Women of Color deserve more TED Talks attention (Image Credit: Instagram / Nadine Burke Harris)
Since 2006, TED Talks have been free to access, and in June 2011, more than 500 million people have watched these inspiring speeches. What’s baffling to me is how, despite the amount of people watching TED Talks and respecting these voices, there is still a lack of diversity inherent to our content sharing culture.
Not only are TED Talks by women of color severely underrepresented, what was once seen as a thoughtful resource as a platform for those who wanted to share their ideas with the world has become an exclusive, rich, white boy’s club. In 2017, the basic membership level will begin at $8,500 per person, which will also include networking tools and conference DVDs. But is this hefty price tag, along with the promise of grandeur and notoriety as a speaker or participator, worth it? Sift through the TED Google searches, and you’ll find talks for women entrepreneurs and for women in STEM.
But why aren’t the talks about humans around the world who don’t even have access to basic human needs viewed as much as talks on leadership and getting rich quicker? It’s time we reevaluated what we find successful, and what ideas are more worth sharing.
Because this is a culture problem. For decades, people of color have been cast aside. We’ve lived on the sidelines and watched as society dehumanized us, then exoticized us. I even see this in the rise of notoriety of TED Talks, but I think it’s time we celebrated the talks that share wonderful ideas, yet aren’t as well-known. With that said, here are a few incredible TED Talks by women of color you should know about:
"How Childhood Trauma Affects Health Across A Lifetime" by Nadine Burke Harris
While this video has garnered many views, Pediatrician Harris’s discussion of trauma that “literally gets under our skin and changes our physiology. Things like abuse or neglect, or growing up with a parent who struggles with mental illness or substance abuse,” is so profound that I had to share. Harris shares how she rethought her approach to trauma, after realizing how repeated stress activation to adversity affects developing brains and immune systems, and how pivotal it is for doctors and everyone in health care to help children who are dealing with trauma, so they can lead healthy lives.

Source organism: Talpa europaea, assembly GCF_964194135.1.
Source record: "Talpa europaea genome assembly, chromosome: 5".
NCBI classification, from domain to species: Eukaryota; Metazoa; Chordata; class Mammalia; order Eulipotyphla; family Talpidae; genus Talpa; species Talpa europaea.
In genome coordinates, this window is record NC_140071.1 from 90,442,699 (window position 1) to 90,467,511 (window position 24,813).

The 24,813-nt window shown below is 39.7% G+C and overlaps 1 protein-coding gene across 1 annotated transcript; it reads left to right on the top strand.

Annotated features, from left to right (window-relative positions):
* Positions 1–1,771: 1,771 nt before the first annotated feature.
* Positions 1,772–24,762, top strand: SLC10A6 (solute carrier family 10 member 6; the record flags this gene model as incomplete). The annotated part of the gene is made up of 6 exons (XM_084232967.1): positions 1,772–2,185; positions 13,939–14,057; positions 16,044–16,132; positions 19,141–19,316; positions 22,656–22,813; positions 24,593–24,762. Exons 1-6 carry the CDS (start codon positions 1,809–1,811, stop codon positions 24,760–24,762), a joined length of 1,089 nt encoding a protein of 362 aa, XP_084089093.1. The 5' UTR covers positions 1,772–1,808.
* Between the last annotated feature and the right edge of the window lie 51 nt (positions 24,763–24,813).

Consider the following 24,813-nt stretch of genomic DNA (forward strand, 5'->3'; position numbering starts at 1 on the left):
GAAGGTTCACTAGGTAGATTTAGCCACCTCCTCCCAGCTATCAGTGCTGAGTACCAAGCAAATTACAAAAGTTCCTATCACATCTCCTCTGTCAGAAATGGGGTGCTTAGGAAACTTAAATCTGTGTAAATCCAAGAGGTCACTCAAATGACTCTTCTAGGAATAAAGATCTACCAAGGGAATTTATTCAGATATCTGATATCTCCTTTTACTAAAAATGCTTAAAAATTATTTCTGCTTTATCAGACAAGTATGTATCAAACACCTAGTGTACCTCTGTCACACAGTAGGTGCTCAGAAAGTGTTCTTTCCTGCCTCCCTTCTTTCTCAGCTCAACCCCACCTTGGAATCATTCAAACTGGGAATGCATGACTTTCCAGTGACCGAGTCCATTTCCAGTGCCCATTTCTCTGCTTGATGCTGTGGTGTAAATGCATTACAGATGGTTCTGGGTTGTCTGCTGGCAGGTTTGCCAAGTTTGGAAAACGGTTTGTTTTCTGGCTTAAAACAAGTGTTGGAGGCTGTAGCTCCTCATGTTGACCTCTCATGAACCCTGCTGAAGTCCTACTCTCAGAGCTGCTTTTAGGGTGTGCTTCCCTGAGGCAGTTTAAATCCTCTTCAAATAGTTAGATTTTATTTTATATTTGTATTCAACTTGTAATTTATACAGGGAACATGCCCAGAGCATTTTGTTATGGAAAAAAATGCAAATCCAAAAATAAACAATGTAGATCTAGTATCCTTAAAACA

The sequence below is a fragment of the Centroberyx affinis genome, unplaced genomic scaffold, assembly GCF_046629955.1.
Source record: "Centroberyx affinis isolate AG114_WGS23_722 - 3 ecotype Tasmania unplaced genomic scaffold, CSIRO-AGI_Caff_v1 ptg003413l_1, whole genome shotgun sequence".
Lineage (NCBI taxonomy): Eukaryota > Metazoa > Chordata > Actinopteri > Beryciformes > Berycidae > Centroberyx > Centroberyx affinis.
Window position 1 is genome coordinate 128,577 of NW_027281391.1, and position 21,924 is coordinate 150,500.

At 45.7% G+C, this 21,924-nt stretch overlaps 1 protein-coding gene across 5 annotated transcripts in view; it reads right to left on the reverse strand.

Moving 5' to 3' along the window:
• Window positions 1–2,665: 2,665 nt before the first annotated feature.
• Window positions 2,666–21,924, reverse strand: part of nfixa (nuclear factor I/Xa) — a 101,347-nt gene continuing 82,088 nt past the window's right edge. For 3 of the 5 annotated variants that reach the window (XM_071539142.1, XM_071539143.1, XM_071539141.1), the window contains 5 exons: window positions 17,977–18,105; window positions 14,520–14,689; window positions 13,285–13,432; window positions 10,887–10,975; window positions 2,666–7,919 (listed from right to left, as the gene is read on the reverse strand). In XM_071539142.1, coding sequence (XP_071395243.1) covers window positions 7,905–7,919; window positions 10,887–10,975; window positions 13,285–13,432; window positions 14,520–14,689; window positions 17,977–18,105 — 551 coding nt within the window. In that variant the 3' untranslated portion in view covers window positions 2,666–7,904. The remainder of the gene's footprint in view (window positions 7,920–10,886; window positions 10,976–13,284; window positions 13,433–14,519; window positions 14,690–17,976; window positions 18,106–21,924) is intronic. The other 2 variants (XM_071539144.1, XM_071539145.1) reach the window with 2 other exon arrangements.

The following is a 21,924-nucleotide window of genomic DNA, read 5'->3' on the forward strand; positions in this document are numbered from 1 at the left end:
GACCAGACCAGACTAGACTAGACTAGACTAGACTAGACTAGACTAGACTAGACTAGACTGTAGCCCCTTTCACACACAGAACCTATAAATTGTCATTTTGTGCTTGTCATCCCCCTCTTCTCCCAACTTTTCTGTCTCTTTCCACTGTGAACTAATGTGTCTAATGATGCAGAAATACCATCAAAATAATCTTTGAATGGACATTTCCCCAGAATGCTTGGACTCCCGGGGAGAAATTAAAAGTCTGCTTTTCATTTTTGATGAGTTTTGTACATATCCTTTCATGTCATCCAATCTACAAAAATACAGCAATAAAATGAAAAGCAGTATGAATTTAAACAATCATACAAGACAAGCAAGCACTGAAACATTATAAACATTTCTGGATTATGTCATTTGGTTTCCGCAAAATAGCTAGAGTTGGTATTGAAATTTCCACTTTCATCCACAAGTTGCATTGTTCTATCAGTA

"I Am Not Your Asian Stereotype" by Canwen Xu
This brilliant, eloquent 18-year-old debunks stereotypes about Asian-Americans and how they are perceived as the model minority. She addresses the struggle all Asian-Americans face in this country to conform to Western ideals, and simultaneously hold onto their culture. Xu’s speech resonates not only with Asian women, but all women of color who have had to fight to make their voice heard.
"Fighting Forced Marriages And Honour Based Abuse" by Jasvinder Sanghera
Sanghera is an activist, and the founder of Karma Nirvana, a refuge for South Asian women fleeing forced arranged marriages. Weaving her own personal narrative into her talk, Sanghera brings forth the unfortunate truth many cultures face: how it’s the women, not men, who uphold “honor” systems and the keys to the gates of abuse.
How I Work To Protect Women From Honor Killings" by Khalida Brohi
Brohi shares a solemn, personal story that has affected her since her childhood. She discusses a traditional practice in Pakistan known as an “honor killing," which happens when a young woman or man has a sexual relationship prior to marriage, and is murdered by a family member to remove the shame from the family. Brohi shares how she used Facebook to connect with others around the world, creating a campaign to raise awareness about honor killings, and how it led to where she is today.
“Gender Equality - A Man’s Fight As Well” by Priyali Sur
Sur, a journalist and filmmaker, begins her story by revealing she is a survivor of sexual violence, her first encounter being at age 15. She eventually became a reporter on gender-based violence and met a man who had an epiphany that marital rape was wrong. That man eventually became an activist within his community in a small town in India. Sur pleads to the audience that men can and should be given a second chance too, and stresses the importance of forgiveness in one’s path towards recovery.